Inter-Research > MEPS > v252 > p187-197  
Marine Ecology Progress Series

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MEPS 252:187-197 (2003)  -  doi:10.3354/meps252187

Characterization of settlement cues used by the rhizocephalan barnacle Loxothylacus texanus

Emily J. Boone1,2,*, Anne A. Boettcher1, Timothy D. Sherman1, Jack J. O¹Brien1

1Department of Biological Sciences, University of South Alabama, Mobile, Alabama 36688, USA
2Present address: Department of Biology, University of Richmond, Richmond, Virginia 23173, USA

ABSTRACT: Populations of the greater blue crab Callinectes sapidus throughout the Gulf of Mexico, as far north as South Carolina, USA, are infected by the rhizocephalan barnacle Loxothylacus texanus. Larvae are non-feeding and have approximately 3 d from the onset of metamorphosis from their naupliar stage to successfully encounter and recognize a host before their nutrient stores are depleted. The female cypris and kentrogon stages are the initial infective agents. Chemical cues, like those used by free-living barnacles to identify settlement sites, appear to be important in the identification of potential hosts by this parasitic barnacle. The cypris larvae of L. texanus settle in response to carbohydrate or glycoprotein cues found in the epicuticle layer of C. sapidus exoskeletons. These cues are associated with the epicuticle layer only, not the biofilm associated with the carapace. In fact, the carapace biofilm and lipid-based compounds found in the outer layer of the epicuticle appear to afford crabs some protection against settlement by L. texanus.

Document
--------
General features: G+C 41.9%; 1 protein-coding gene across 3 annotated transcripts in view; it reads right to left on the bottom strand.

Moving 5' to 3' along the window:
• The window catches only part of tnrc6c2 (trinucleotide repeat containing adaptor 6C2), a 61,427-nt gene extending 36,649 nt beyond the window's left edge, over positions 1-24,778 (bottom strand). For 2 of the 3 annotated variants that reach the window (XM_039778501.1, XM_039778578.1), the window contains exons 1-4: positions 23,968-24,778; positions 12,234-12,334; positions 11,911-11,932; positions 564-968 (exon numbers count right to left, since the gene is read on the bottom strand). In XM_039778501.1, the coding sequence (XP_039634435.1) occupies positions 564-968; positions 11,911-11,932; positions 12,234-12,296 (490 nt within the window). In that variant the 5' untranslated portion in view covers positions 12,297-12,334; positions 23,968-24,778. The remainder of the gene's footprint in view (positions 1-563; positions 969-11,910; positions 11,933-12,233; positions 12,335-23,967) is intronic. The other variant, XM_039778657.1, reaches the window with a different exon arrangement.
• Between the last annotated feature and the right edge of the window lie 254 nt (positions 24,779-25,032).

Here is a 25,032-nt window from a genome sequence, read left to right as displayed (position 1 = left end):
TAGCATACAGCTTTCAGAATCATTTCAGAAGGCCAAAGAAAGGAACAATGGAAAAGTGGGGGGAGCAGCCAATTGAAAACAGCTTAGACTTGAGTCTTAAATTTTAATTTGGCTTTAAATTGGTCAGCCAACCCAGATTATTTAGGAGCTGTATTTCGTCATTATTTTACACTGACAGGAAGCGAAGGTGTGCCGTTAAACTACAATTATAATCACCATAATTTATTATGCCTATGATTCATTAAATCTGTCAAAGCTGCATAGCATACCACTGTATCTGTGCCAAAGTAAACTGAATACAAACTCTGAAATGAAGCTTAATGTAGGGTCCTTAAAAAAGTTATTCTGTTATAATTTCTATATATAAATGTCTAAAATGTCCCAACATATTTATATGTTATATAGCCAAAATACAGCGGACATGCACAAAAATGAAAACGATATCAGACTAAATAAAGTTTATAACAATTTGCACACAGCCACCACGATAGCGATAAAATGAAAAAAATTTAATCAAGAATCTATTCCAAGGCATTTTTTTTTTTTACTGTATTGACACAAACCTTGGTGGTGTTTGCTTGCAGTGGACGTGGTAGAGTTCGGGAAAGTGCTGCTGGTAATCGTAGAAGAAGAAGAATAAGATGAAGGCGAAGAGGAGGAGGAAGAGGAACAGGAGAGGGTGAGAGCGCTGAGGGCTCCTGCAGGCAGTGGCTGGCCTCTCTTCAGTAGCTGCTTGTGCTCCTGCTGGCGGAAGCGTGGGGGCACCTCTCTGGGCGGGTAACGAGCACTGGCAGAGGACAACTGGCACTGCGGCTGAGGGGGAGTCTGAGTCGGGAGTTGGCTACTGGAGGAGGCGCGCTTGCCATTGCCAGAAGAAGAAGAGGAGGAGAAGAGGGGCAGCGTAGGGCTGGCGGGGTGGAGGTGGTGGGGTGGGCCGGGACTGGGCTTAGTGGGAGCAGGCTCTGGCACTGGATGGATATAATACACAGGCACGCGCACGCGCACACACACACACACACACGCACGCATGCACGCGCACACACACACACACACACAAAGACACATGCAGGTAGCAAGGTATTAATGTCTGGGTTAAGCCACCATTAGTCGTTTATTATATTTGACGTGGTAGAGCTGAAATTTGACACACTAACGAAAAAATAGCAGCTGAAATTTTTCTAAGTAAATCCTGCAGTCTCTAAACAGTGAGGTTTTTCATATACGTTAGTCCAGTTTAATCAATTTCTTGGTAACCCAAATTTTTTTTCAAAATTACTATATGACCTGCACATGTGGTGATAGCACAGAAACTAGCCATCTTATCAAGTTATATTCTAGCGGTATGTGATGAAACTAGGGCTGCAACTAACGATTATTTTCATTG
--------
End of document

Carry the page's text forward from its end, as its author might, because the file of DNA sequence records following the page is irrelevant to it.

KEY WORDS: Loxothylacus texanus · Settlement · Carbohydrate · Parasite · Callinectes sapidus

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